Testament to the power and mastery of a movie that, nearly 60 years on, still feels as modern, complex and cutting-edge as any film released…
Now that we are well into November, it's a good time to recall why this month plays a crucial role on the annual calendar. It is National Homeless Youth Awareness Month, a period in which we are called to reflect on the young lives struggling to find warmth and nourishment as temperatures plunges and forecasts grow gloomier. According to the National Child Traumatic Stress Network, an estimated 2.5 million youth per year experience homelessness. This is a devastating number, yet it is so difficult to make this statistic register as anything other than a tragic abstraction.
Thank goodness for companies like Kartemquin Films and directors like Anne de Mare and Kirsten Kelly. Their wonderful documentary from last year, "The Homestretch," put a human face on the plight of homeless youth, exploring the lives of three young Chicagoans as they struggle to make a better life for themselves. In his review of the film for RogerEbert.com, Glenn Kenny wrote, "'The Homestretch' invites you to empathize with its subjects, to worry with them, to laugh with them, to worry about them. It’s engaging and compelling viewing."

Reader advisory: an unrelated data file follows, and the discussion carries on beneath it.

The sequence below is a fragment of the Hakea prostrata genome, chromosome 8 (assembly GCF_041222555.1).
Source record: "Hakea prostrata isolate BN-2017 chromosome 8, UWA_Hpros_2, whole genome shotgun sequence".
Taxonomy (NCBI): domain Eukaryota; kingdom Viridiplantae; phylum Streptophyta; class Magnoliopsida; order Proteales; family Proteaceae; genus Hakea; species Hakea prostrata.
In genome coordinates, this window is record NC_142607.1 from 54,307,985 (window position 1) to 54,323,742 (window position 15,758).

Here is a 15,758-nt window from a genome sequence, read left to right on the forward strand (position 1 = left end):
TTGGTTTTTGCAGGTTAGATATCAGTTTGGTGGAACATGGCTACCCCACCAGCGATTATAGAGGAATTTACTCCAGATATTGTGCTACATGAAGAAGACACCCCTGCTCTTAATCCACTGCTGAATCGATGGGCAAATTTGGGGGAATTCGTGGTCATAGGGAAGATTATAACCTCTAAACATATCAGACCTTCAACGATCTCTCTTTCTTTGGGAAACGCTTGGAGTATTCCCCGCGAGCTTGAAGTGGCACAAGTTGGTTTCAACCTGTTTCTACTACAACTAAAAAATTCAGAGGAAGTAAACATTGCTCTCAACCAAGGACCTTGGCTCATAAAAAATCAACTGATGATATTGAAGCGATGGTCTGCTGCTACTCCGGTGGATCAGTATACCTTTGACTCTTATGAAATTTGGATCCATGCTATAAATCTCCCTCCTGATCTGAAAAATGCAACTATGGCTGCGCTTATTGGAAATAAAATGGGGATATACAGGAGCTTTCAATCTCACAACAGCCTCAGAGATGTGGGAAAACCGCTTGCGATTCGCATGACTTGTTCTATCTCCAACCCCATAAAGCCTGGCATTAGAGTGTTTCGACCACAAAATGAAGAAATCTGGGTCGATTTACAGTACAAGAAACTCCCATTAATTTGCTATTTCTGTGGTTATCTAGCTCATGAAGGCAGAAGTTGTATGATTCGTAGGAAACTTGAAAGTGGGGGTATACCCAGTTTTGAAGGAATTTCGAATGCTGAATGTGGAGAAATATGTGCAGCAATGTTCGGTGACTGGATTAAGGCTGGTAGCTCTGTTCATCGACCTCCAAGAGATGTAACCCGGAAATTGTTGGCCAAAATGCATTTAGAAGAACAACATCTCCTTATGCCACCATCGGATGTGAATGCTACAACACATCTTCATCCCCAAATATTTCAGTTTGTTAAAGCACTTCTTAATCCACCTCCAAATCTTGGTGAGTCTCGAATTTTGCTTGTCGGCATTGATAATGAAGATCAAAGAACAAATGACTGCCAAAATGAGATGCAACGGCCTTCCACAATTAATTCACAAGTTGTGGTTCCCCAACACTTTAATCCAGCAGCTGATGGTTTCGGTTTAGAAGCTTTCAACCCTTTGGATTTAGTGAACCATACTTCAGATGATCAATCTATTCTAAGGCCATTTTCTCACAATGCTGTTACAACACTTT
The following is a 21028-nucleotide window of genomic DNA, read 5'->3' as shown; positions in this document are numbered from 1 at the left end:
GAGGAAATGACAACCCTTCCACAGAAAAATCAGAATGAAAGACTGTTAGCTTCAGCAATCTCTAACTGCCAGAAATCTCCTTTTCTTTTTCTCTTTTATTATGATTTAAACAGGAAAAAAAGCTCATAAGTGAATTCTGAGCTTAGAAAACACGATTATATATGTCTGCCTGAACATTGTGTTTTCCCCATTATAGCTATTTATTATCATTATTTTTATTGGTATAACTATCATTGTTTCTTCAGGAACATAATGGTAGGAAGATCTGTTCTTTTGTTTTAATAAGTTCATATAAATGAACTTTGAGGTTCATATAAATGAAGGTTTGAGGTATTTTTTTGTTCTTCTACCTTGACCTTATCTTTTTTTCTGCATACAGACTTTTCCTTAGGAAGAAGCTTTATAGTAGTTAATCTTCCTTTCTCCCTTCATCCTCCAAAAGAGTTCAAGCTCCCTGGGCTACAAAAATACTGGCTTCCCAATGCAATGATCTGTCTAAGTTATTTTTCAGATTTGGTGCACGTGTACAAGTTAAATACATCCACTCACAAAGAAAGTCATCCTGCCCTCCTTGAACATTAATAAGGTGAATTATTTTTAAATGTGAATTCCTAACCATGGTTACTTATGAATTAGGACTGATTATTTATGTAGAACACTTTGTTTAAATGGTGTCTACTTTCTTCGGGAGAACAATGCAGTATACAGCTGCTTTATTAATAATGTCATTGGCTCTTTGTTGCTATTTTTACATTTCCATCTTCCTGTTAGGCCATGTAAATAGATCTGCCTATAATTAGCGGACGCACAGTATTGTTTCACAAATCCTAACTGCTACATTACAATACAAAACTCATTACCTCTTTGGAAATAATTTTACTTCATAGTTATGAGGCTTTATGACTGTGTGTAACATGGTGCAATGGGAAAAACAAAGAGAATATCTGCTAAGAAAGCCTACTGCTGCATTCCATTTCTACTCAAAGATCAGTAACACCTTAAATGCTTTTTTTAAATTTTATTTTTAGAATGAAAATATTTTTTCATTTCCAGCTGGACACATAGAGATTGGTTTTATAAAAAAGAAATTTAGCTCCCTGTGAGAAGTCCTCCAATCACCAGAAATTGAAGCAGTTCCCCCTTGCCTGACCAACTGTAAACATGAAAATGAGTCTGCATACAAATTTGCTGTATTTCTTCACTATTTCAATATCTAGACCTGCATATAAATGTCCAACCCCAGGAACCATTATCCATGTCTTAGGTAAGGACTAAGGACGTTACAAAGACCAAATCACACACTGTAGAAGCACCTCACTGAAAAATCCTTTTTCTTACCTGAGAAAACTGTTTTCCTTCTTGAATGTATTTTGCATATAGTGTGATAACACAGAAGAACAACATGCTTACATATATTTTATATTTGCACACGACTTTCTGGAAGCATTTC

Another of our writers, Matt Fagerholm, interviewed de Mare and Kelly for his own site, Indie-Outlook.com. " We were working with kids who have been through trauma," Kelly said. "The majority of adults in their lives have betrayed or abandoned them in some way. When you are another adult coming into their lives, you feel a huge responsibility in allowing everything to be on their terms as much as possible while building the trust in a way that causes them to feel empowered."
To watch or purchase "The Homestretch," visit the official Kartemquin site.
Editor's note: A grant for "The Homestretch" was provided by The Ebert Foundation.
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